Physician residents and emergency care teams face higher risks of both verbal and physical assault while on the job, according to a recent study published in Annals of Emergency Medicine.
The majority–78%–of physicians, residents and staff in one emergency department stated they’ve experienced a violent assault in the last year, including 22% of emergency physician residents, or those doctors still in training and early in their careers. Even more residents–89%–said they experienced verbal assault by a patient in the last 12 months, while 80% of health care workers said the same. The survey included responses from 123 emergency healthcare workers.
"Violent or threatening incidents in the emergency department pose risks to everyone's safety but can also impact health workers' mental health and may increase the likelihood of burnout," Lauren Querin, MD, MS, lead author and emergency physician with the University of North Carolina (UNC) Chapel Hill Department of Emergency Medicine. "These encounters happen frequently and often go unreported."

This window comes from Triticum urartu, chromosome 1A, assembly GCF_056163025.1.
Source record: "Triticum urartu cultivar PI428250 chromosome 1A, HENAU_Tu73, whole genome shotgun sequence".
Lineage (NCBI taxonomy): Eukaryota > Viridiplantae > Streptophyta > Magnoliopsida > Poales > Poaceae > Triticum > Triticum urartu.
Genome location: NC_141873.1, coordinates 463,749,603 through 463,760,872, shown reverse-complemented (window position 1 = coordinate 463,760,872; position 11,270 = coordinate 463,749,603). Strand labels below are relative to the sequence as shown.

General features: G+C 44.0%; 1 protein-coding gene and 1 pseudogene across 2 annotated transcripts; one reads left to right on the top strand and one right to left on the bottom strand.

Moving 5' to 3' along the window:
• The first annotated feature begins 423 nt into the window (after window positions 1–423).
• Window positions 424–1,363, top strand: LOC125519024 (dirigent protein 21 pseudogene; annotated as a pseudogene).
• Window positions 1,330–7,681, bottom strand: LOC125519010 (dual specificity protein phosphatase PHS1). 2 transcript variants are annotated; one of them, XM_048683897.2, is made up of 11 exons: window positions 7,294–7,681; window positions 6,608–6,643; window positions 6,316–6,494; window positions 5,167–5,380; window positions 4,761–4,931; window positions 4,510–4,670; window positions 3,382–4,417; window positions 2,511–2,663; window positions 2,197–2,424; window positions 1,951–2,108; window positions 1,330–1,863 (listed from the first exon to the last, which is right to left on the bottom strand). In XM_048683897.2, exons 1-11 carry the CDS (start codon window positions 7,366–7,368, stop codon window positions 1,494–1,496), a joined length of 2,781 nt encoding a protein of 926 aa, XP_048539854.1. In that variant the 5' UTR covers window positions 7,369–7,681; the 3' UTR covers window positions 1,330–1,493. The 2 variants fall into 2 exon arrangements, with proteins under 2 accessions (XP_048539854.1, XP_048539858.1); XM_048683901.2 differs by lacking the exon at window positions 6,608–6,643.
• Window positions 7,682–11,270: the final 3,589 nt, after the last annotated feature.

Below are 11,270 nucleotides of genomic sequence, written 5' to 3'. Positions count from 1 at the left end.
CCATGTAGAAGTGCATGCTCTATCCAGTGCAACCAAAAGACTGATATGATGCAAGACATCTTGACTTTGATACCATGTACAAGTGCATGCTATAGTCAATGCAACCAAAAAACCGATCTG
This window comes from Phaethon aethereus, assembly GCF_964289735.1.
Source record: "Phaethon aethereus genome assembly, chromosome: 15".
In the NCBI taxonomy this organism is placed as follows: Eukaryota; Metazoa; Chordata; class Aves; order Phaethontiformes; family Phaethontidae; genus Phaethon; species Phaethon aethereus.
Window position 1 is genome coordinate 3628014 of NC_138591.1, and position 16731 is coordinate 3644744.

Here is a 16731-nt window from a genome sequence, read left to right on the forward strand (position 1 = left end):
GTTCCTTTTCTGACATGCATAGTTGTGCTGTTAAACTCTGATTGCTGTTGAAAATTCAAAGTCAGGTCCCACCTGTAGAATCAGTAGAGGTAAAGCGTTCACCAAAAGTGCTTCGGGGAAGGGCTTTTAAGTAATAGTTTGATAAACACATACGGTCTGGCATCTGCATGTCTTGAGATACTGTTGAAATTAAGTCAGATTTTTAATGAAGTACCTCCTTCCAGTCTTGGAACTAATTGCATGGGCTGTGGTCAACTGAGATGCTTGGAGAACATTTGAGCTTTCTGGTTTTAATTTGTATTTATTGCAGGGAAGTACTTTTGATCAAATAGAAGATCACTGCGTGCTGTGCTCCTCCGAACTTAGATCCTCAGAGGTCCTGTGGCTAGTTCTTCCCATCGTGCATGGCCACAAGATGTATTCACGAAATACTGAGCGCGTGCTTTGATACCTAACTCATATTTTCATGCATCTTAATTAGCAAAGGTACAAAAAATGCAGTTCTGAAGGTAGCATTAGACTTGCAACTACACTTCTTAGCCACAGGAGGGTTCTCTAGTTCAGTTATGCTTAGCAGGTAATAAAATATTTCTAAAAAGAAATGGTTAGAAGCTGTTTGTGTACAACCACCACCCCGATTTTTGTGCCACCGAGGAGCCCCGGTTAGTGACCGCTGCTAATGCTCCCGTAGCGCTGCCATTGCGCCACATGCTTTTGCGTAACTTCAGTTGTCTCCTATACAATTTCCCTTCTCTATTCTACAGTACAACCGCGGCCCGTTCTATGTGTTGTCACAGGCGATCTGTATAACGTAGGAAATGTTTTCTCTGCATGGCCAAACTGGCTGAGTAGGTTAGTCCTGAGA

The figures underscore that emergency room departments should prioritize better protecting residents and health care workers. While many experienced assault, few actually reported the incidents. Only 20% filed an incident report with the hospital or police, while 19% did not discuss the incident with anyone and 53% discussed it with colleagues. Nearly all (96%) residents either spoke about the assault to their colleague or no one at all.
As residents go through their programs, the likelihood they will experience verbal or physical assault also rises, according to the study, with 100% of second- and third-year residents reporting they experienced verbal assault. Not many residents believe there are protections in place to prevent assault. Just 24% said workplace protocols in place at their work are adequate. Another 30% said the protections are sufficient and 38% were unsure.
"More can be done to make sure that every member of the emergency care team can prioritize patient care rather than worrying about their own safety at work," said RJ Sontag, MD, president of the Emergency Medicine Residents' Association (EMRA). "This study looks at one emergency department but stories like these are common nationwide. We must empower residents and others to report these incidents and take the necessary steps to protect health care workers and patients."
The alarming findings come at a time when the healthcare industry is facing a looming demand for workers over the next several years as the baby boomer population ages.